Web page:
• New Hampshire – 300% increase in the last 5 years of kids coming into care
  • Drug overdoses are the leading cause of death in ppl under 50

I use to think not so fondly of addicts and their choices especially when it affects children, but the more I learn the more I am just sad at an overwhelming epidemic.  So many kids are growing up without their parents due to overdoes, and the inability to stop using.

Sure at one point early on in their lives, these people made horrible choices but it gets to the point they cannot survive without the drugs.  The sickness they feel when they do not use is overwhelming.  Even people that have the desire to stop take smaller does just to function. 

The thing is a lot of these addicts are addicts because they were prescribed opioids from a doctor for pain management from a car wreck or a work-related injury.  Quickly the dependency spirals out of control and when people can no longer get prescriptions they turn to the street drug heroin because it is much cheaper.

Others start because they are trying to numb a part of themselves.  SOMETHING AWFUL HAPPENED TO THEM IN THEIR PAST, MAYBE AS A CHILD. 

This is a vicious cycle and many addicts first used with their parents at a very young and impressionable age. 

This is the next generation.  Our next presidents, noble peace prize winners, teachers, doctors, social workers. The children of these addicts are who your kids will be going to school with.  Becoming friends with and Experimenting at high school parties with. 

Drug addiction can happen to anyone and there are factors that increase your probability of becoming addicted and abusing substances.

  • A more aggressive personality.  This includes academic overachievers and fight picking bullies
  • Lack of parental supervision.  Guess what people you are not supposed to be your Childs friend
  • Poverty
  • Parental or sibling abuse
  • Sensation Seeking behaviour (thrill seekers)
  • Anti-social behaviour
  • Alienation from peers or family
  • Academic Failure or lack of academic motivation
  • Undiagnosed mental health problems
  • Childhood abuse or neglect
  • Some people just have a genetic predisposition and in fact, it has recently been proven that if you were born exposed to drugs in utero your DNA had been genetically modified to highly increase your chances of becoming an addict.

So who’s problem is this and what can we do about it?  Turning a blind eye and looking down on addicts is certainly not the solution. This is the next generation of people.  Your kid’s friends.  Your kids. The more prevalent it becomes in society the more it affects us as a whole.  Maybe this blog post about the opioid orphan crisis made you gasp.  I know when I started reading the statistics I was in shock.  I hope now that you are aware you can do something to help.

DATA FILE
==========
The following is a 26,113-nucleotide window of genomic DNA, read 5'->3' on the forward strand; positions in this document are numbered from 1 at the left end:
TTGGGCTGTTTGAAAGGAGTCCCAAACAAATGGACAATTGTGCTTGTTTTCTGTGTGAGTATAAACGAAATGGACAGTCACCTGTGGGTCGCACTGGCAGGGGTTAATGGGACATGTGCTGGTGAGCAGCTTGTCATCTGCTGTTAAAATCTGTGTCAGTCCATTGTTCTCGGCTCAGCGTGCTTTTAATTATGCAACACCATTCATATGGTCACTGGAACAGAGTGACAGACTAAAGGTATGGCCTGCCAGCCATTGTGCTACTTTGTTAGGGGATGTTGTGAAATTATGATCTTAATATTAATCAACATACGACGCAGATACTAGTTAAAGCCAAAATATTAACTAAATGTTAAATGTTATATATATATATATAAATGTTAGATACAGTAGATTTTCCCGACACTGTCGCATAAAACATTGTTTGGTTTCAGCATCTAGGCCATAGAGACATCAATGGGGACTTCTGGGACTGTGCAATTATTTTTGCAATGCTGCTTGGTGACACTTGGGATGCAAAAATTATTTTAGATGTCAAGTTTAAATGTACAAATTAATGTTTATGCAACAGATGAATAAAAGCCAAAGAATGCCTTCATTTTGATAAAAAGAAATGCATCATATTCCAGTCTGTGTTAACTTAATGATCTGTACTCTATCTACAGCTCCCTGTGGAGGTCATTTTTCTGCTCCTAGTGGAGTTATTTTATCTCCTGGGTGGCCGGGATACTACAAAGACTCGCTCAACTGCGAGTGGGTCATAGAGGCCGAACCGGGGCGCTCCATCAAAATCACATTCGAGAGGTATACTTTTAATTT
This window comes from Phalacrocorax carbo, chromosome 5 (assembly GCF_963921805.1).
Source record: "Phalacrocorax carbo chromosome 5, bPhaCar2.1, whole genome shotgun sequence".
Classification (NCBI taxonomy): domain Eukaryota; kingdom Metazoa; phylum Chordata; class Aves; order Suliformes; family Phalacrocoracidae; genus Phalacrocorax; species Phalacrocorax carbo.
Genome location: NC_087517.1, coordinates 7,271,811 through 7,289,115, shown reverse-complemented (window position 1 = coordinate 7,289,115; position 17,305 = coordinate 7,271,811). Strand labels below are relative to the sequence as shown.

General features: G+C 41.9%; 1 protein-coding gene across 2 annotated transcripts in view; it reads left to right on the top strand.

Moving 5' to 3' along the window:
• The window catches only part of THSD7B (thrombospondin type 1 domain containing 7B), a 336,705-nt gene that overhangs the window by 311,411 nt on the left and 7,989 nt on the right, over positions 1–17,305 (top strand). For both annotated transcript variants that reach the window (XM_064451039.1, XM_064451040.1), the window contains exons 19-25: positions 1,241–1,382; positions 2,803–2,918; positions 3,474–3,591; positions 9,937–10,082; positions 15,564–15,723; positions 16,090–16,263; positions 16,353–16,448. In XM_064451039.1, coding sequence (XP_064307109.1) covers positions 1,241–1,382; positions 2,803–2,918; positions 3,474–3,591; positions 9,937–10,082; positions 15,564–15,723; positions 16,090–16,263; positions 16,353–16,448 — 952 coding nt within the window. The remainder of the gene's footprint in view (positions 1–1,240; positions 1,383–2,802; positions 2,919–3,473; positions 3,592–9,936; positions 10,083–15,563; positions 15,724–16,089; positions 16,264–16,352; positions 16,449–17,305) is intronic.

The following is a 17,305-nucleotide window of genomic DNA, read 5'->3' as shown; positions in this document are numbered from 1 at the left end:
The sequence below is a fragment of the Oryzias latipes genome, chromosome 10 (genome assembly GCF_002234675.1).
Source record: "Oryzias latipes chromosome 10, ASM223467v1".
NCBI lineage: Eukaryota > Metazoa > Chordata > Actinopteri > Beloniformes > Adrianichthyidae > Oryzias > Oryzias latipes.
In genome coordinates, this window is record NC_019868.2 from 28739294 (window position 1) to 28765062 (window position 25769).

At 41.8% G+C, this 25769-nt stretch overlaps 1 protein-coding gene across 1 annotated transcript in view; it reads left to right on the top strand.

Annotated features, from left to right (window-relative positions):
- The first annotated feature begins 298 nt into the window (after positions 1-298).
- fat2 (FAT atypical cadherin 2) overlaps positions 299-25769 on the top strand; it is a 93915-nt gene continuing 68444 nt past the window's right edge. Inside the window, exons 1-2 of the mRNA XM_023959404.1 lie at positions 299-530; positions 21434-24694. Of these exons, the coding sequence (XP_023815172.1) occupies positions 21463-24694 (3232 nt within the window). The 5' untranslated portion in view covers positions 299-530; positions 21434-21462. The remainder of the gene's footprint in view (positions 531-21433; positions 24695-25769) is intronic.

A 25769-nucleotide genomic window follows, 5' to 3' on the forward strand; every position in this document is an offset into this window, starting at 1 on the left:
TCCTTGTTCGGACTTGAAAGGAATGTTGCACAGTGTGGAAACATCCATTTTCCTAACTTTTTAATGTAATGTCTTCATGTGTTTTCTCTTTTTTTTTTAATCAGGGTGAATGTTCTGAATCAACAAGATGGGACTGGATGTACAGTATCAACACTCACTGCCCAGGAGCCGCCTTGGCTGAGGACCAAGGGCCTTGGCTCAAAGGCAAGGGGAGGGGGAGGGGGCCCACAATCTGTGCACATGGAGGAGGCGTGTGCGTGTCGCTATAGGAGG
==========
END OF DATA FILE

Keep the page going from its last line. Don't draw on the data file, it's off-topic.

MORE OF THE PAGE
Not all of us are social workers, or therapists, or addiction specialists but I do believe many of us can do one thing.  Help the kids in the crisis.   It doesn’t take a special person, just a willing person.

These kids are innocent it takes physically, mentally and financially stable adults stepping up and saying I can help. I can help one of these kids.  Maybe I can set them up for success. Maybe I can completely change the trajectory of their lives.  Maybe I can change the vicious cycle.

One of My favourite quotes is from Mother Teresa… “If you cannot feed 100 people than just feed one.”

I write all of this to hopefully encourage even one person.  If you have been considering foster care, please take the next step.  If you have read any of my other posts or seen any of my videos on youtube, you know how rewarding foster care has been for us.  Yes it helps these kids and that is why we do it but what it has done for me as an individual is life changing.  I feel my life has a major purpose.  Foster Parenting changes lives.  Please help. 

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This Post Has 2 Comments

  1. Keri

    From one fellow foster parent to another, I am really enjoying your content! With the opiod crisis continuing to grow, I think it is so important that foster parents or anyone looking to become a foster parent is aware of just how delicate these precious babies are. We currently take in teens right now, but I am saving this article as we want to help littles in the future. Also subbed to your newsletter <3

    1. Kait

      I agree with you 100% these little loves require special care (as do the older kids in care) Thank you for stopping by, I am so gla dyou are enjoying the content.